Working Potter: Hyu-Jin Jo, Seoul, South Korea

1 Milk jugs, to 4½ in. (11 cm) in height, slip-cast porcelain.

Career Snapshot

Years as a professional potter
7

Number of pots made in a year
1000 (on average)

Education
Masters in Ceramic Design, Staffordshire University, United Kingdom

The time it takes (percentages)
Making work (including firing): 70%
Promotions/Selling: 25%
Office/Bookkeeping: 5%

Favorite Tool
My favorite tool is one that I modified from a caving tool I bought. I altered it to use for carving textures, as texture is very important in my work. I slip cast a basic form and apply texture to it by hand, using the altered tool.

Process
To save time and energy, I do one round of slip casting first, and when the forms are leather hard and ready for carving, I take them out of the molds, then reassemble the molds and start another round of slip casting while I am carving the first batch of forms.

Where it Goes
Retail Stores: 25%
Galleries: 30%
Craft/Art Fairs: 30%
Studio/Home Sales: 10%
Online: 5% (I don’t sell online directly, but shops sell my work online.)

Where to See More
Ceramic Art London: http://ceramicartlondon.com
Flow Gallery: www.flowgallery.co.uk
New Ashgate Gallery: www.newashgate.org.uk
Gallerymeme: www.gallerymeme.com
Korea Craft and Arts Design Foundation: www.kcdf.kr

Learn More
Instagram: @hyu_ceramics_studio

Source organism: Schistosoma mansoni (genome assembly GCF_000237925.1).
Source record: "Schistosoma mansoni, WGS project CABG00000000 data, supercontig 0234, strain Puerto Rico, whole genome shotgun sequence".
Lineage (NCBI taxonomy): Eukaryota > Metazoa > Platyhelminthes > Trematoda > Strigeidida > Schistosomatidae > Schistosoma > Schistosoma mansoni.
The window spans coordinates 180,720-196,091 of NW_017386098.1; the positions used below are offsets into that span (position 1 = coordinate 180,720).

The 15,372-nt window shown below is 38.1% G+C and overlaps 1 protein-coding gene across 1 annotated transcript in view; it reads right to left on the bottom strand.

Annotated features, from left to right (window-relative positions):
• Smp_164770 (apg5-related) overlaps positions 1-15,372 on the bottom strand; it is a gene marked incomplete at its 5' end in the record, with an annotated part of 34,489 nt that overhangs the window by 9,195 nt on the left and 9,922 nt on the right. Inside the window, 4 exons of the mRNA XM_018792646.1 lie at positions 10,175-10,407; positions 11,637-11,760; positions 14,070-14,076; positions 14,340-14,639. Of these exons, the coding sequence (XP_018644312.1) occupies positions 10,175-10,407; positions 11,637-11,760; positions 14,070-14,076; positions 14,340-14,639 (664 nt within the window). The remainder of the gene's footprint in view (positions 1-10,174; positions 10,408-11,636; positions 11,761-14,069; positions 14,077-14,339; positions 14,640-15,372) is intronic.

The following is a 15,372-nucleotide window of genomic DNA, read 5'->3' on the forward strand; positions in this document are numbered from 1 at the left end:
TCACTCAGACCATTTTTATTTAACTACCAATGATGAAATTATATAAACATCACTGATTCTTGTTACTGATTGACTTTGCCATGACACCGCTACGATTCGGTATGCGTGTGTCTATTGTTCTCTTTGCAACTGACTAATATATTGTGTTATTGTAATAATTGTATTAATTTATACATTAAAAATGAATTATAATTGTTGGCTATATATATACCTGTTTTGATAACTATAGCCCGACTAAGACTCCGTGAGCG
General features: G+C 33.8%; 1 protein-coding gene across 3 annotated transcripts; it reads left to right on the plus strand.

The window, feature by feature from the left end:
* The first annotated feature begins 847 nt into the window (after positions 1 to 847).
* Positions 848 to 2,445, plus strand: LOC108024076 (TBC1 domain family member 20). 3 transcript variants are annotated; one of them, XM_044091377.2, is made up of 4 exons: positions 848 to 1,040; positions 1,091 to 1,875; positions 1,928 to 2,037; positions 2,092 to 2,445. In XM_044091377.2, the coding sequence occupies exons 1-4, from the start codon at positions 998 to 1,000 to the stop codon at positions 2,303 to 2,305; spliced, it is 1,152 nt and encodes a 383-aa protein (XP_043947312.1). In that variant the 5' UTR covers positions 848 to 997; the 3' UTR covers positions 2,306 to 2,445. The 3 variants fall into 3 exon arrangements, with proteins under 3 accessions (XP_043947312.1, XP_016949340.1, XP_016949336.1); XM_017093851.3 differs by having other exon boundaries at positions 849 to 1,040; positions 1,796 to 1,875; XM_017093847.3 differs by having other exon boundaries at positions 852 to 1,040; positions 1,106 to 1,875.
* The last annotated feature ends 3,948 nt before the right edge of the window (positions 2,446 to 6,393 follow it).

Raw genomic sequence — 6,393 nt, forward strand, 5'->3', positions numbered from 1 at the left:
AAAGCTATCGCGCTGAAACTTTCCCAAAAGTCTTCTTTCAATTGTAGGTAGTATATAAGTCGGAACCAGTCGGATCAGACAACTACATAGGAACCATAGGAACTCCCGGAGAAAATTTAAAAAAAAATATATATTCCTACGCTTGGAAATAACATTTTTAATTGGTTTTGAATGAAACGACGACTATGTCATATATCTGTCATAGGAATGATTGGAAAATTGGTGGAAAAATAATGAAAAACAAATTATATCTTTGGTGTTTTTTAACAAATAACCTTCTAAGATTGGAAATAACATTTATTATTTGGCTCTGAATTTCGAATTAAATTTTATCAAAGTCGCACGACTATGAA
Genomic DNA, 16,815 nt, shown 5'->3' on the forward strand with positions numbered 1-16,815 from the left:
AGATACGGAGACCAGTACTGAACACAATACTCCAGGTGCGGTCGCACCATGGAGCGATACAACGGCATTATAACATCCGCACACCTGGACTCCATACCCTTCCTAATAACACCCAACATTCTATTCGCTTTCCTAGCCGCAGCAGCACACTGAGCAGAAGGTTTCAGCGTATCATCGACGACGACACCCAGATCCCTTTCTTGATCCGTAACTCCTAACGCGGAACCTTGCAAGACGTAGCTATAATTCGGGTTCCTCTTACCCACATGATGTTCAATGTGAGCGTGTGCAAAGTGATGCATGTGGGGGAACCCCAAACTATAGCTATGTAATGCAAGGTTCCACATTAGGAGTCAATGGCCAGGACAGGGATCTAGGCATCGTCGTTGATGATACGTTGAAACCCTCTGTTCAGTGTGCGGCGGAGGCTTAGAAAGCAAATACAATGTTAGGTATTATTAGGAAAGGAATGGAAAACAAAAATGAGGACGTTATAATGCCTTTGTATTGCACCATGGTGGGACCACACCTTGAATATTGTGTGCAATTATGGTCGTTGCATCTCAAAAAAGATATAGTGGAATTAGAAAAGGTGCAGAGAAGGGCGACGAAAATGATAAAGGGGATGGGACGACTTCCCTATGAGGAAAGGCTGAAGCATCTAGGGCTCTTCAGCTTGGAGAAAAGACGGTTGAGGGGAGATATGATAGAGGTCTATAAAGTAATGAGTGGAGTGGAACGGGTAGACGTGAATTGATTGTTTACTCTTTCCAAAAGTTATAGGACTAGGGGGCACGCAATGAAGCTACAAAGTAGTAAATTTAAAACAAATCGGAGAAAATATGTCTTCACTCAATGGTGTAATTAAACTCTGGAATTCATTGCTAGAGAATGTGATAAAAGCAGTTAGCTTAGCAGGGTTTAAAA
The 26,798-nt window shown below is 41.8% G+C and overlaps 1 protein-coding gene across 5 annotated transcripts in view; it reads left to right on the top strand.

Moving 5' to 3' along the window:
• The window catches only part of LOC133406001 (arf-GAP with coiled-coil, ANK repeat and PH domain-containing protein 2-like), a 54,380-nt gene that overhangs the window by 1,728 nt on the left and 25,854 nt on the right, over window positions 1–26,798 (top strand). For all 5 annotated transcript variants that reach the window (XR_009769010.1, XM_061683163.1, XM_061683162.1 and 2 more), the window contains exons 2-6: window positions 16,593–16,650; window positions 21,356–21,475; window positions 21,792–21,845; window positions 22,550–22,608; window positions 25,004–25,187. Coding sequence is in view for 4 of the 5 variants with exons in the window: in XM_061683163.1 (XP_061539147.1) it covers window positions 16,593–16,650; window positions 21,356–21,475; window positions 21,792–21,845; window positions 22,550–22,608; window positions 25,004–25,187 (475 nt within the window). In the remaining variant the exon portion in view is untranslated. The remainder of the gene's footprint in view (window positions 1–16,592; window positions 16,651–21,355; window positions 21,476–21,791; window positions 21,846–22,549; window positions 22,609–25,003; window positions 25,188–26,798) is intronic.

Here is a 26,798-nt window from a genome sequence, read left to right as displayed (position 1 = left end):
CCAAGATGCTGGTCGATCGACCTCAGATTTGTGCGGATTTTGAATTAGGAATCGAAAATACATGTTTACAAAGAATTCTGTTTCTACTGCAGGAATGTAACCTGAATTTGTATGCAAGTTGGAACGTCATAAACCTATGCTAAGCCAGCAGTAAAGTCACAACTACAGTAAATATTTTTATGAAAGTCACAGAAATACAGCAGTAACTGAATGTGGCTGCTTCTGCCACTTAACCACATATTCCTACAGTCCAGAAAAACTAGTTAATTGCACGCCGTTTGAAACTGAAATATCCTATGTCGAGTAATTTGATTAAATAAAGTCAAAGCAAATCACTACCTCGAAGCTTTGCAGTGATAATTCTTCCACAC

Facebook: hyujin.jo

2 Bowls, to 6¾ in. (17 cm) in diameter, hand-textured stoneware, hand-textured terra cotta, glaze. Photo: Catherine Dineley.

3 Vases, to 6¾ in. (17 cm) in height, slip-cast porcelain. Photo: Catherine Dineley.

Originally, I only wanted to use the potter’s wheel and sculpt pieces in clay using handbuilding techniques, but after graduation from Staffordshire University in the UK, I wanted to learn more about industrial ceramic production. I wanted to learn different techniques to make a variety of things, so I pursued that goal. I was lucky enough to eventually have the opportunity to show my work in many different exhibitions, which is where I started receiving lots of positive feedback, and people were asking to buy my work. I met one woman who bought a piece from me and explained that it was going to be a gift for her friend. I was so happy to hear how much they both really liked my work. This experience, interacting with people who were engaged by my pieces, led me to make the decision to start selling my work. I decided on a price list and started selling my work at galleries, and it took off from there. My prices are based on past sales; however, when I first decided on a price list for the UK, the owner of Flow Gallery helped me determine appropriate prices for my work, as she has a lot of experience. I considered the cost of materials, thought about how long each piece took to make, and how much time went into the whole process from making to firing.